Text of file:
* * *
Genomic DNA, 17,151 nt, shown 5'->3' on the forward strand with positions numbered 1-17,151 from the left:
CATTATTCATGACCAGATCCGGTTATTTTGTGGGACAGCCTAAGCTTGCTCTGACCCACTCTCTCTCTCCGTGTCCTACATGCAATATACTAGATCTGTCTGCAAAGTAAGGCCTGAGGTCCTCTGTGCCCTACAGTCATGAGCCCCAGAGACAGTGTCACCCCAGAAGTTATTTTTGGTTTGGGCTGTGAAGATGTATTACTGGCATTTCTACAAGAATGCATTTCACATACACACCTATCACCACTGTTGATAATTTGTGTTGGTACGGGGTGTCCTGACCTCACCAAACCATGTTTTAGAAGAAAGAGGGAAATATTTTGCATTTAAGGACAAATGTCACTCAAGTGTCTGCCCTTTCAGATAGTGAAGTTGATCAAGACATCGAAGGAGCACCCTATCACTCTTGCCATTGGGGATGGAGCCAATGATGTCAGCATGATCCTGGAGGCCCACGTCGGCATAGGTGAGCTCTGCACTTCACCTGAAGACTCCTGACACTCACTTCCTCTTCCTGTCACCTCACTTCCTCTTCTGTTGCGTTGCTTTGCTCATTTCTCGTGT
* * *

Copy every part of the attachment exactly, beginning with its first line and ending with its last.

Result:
Genomic DNA, 17,151 nt, shown 5'->3' on the forward strand with positions numbered 1-17,151 from the left:
CATTATTCATGACCAGATCCGGTTATTTTGTGGGACAGCCTAAGCTTGCTCTGACCCACTCTCTCTCTCCGTGTCCTACATGCAATATACTAGATCTGTCTGCAAAGTAAGGCCTGAGGTCCTCTGTGCCCTACAGTCATGAGCCCCAGAGACAGTGTCACCCCAGAAGTTATTTTTGGTTTGGGCTGTGAAGATGTATTACTGGCATTTCTACAAGAATGCATTTCACATACACACCTATCACCACTGTTGATAATTTGTGTTGGTACGGGGTGTCCTGACCTCACCAAACCATGTTTTAGAAGAAAGAGGGAAATATTTTGCATTTAAGGACAAATGTCACTCAAGTGTCTGCCCTTTCAGATAGTGAAGTTGATCAAGACATCGAAGGAGCACCCTATCACTCTTGCCATTGGGGATGGAGCCAATGATGTCAGCATGATCCTGGAGGCCCACGTCGGCATAGGTGAGCTCTGCACTTCACCTGAAGACTCCTGACACTCACTTCCTCTTCCTGTCACCTCACTTCCTCTTCTGTTGCGTTGCTTTGCTCATTTCTCGTGT